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Lieutenant to represent Air Force in Ironman Triathlon

  • Published
  • By Airman 1st Class Mike Young
  • 95th Air Base Wing Public Affairs
An officer is slated to represent the Air Force in the Ironman World Championship held at Kailua Kona, Hawaii, on Oct. 13.

First Lt. Lisa Newman-Wise was among four Airmen selected to compete in the triathlon event, which features athletes from all over the world. Lieutenant Newman-Wise is a bioenvironmental engineer with the 95th Aerospace Medical Squadron here.

"For a lot of people who start doing triathlons, an Ironman is one of the biggest goals to achieve," Lieutenant Newman-Wise said. "There are many people who work their whole lives to complete one."

An Ironman Triathlon consists of a 2.4-mile swim followed by a 112-mile bike ride, then capped off by a 26.2-mile marathon run. They are held all over the world in places like the United States, Korea, Brazil, France and Japan.

Lieutenant Newman-Wise competed in an Ironman Triathlon held at Florianopolis, Brazil, earlier this year. She won in her age group, which gave her a spot at the world championship competition.

"I was happy to have completed the competition without visiting the medical tent," Lieutenant Newman-Wise said. "I was even more excited when I found out how well I did."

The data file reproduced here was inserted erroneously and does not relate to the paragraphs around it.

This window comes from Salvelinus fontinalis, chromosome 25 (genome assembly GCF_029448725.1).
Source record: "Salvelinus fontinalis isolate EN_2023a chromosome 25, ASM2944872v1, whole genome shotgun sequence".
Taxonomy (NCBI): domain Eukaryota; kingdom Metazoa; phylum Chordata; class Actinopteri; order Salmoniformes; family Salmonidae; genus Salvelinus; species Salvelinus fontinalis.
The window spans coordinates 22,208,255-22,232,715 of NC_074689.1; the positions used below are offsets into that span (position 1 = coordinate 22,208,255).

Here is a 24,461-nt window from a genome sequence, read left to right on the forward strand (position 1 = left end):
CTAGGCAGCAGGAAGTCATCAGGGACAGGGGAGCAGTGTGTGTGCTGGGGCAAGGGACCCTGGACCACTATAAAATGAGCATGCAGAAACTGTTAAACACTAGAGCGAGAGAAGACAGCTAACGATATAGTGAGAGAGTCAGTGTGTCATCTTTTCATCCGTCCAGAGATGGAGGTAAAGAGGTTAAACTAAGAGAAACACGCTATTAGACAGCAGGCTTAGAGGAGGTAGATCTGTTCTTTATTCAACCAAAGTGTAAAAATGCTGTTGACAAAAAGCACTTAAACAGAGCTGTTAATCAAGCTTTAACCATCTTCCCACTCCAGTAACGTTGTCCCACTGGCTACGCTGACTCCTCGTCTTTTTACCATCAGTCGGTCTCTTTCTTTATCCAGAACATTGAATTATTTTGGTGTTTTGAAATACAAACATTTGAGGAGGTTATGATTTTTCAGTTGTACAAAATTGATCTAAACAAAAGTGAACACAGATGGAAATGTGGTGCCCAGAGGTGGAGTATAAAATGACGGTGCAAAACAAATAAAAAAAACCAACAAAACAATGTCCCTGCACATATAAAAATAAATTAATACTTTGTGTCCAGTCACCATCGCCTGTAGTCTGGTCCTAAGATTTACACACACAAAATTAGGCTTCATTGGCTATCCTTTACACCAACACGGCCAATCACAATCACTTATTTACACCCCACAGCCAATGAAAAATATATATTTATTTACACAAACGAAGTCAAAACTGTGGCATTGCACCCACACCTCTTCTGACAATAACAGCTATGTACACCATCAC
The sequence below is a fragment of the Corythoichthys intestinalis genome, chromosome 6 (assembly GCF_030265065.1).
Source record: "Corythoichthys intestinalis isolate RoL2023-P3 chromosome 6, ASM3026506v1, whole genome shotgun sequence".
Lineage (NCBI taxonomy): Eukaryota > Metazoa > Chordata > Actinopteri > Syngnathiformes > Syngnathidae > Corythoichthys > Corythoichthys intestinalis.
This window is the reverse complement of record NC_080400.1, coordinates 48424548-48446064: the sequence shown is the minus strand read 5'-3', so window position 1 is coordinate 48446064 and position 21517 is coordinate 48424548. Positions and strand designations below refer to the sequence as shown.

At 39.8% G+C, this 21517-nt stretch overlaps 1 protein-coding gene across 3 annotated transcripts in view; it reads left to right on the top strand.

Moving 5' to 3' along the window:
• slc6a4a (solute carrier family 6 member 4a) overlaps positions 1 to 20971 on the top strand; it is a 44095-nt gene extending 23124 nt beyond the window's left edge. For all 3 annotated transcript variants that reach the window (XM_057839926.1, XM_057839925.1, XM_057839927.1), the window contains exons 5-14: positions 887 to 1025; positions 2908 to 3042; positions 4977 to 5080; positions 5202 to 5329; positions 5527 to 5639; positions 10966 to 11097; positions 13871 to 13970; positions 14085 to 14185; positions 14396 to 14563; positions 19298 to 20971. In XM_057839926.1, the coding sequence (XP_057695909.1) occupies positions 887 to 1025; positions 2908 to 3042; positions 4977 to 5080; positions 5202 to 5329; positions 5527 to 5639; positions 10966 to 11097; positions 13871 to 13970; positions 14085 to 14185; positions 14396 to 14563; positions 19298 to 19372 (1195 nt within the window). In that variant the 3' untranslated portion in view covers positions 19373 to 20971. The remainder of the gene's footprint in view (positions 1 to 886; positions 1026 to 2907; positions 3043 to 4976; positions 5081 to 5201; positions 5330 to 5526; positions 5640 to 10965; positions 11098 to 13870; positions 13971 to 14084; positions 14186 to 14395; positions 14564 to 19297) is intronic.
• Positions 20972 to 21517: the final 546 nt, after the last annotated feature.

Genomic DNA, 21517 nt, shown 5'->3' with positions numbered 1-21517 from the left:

Like any successful athlete, Lieutenant Newman-Wise said she has received a lot of support from people on base. One of her supporters is her coach, retired Marine Lt. Col. Bill Wainwright.

"I am so proud of her," coach Wainwright said. "In Brazil, I couldn't wipe the smile off my face for two days."

He has been coaching Lieutenant Newman-Wise for more than a year and has competed in Ironman competitions for several years himself.

Lieutenant Newman-Wise said her workouts usually consist of a one to one-and-a-half hour swim. After a dip in the pool, she runs for two hours.

Once she has those workouts out of the way, Lieutenant Newman-Wise hops on the bike for a four-and-a-half to six-hour spin then winding down with a 45-min run. Her total workout hours for the week usually exceed 20 hours.

Using the roads on base for her workouts, Lieutenant Newman-Wise trains in the mornings and evenings due to work and the often extreme conditions on base, she said.

She also rides in the San Gabriel and Tehachapi Mountains on the weekends. She said she does this to experience a different terrain and maximize her physical and mental workout.

"Lieutenant Newman-Wise has incredible drive and focus," Mr. Wainwright said. "She excels because she is great at setting goals and executing them."

Aside from working on her own personal achievements, Lieutenant Newman-Wise takes the time to help others around her with their physical fitness scores, said Col. Dawn Jackson, 95th AMDS commander.

"I am extremely proud of what she has accomplished," Colonel Jackson said. "She is an exemplary athlete and officer. She is the total package."